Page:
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Gonzo
Gonzo

Second Rate Parts --- Just because it's a "new" part doesn't mean you're done. Test, Verify, and if neccesary... test again.

Second Rate Parts

 

When it comes to diagnosing a problem one of the biggest mistakes is the notion that once a new part is installed the problem that you were experiencing should be a thing of the past. Countless times I’ve had vehicles brought in that have the same old story attached to them. They’ll tell me:

 

“I’ve change this part, and that part and this one over there, along with this part under the dash.” Only to still have their original problem.

 

The latest was a “No A/C” problem on a 97 Chevy pickup. It came in from another repair shop that I deal with on a regular basis. Out of desperation they had tried the “swap-parts-till-it-works” approach but could never get the A/C to come on. A typical system of the day where the PCM energizes the compressor relay and controls the idle once the signal is sent from the control head.

 

A couple of simple tests led to a faulty control head, so I gave the repair shop a call. “We changed it twice already,” the guy on the other end of the phone told me. They had some doubt about sending me another control head but, at this point they were desperate enough to try anything.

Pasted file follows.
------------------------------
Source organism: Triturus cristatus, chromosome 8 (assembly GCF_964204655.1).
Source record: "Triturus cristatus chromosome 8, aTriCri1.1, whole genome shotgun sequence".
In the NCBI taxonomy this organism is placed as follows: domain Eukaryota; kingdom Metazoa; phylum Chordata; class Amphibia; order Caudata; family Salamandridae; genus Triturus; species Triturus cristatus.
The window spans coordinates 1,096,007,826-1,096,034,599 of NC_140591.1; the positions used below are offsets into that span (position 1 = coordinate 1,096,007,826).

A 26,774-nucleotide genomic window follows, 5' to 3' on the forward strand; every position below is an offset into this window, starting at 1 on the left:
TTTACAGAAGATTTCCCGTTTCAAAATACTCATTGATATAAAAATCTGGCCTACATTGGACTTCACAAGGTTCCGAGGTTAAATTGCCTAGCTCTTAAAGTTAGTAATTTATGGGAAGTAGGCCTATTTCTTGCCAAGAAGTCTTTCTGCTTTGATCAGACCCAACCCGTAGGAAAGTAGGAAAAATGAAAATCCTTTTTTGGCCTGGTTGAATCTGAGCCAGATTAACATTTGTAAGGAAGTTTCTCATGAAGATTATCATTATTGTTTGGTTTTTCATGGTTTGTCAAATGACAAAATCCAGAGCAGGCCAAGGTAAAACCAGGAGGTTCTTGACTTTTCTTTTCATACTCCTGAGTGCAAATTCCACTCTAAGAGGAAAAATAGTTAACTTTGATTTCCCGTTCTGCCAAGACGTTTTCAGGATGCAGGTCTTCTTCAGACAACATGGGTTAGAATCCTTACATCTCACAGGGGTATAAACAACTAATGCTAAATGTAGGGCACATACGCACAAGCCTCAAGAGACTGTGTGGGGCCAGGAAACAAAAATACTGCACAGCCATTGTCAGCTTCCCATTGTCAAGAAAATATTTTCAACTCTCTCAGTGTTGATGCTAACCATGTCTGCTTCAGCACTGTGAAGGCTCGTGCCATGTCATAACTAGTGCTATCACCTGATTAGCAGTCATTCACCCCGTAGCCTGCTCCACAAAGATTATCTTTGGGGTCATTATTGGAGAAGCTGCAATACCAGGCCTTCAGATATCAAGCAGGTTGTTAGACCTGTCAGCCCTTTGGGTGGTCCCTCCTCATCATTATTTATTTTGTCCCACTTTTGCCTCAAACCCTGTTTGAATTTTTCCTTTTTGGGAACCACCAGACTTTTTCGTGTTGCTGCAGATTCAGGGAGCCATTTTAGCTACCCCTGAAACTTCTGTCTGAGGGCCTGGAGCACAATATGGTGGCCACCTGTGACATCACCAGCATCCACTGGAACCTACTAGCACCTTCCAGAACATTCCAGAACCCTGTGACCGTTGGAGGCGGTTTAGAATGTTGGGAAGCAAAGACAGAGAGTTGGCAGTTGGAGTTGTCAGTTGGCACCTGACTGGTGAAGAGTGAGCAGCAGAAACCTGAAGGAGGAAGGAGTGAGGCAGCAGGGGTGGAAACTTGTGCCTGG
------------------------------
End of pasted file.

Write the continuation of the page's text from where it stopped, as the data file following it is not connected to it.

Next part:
Later that afternoon I had the replacement control head in hand, and wouldn’t you know it… the replacement piece was faulty too. The big surprise was it was doing exactly the same thing as the previous control head. This seemed to be the point where the other shop stopped testing and started stuffing parts under the hood and dash. Now I’m back to calling the shop and see what they wanted to do next.

 

This was not going well at all. After three different control heads in the same car the shop was not buying my diagnosis.

 

“There’s something else wrong with this. You’re missing something. I think you should go back and check it again because it can’t be the control head,” the now frustrated shop tech tells me.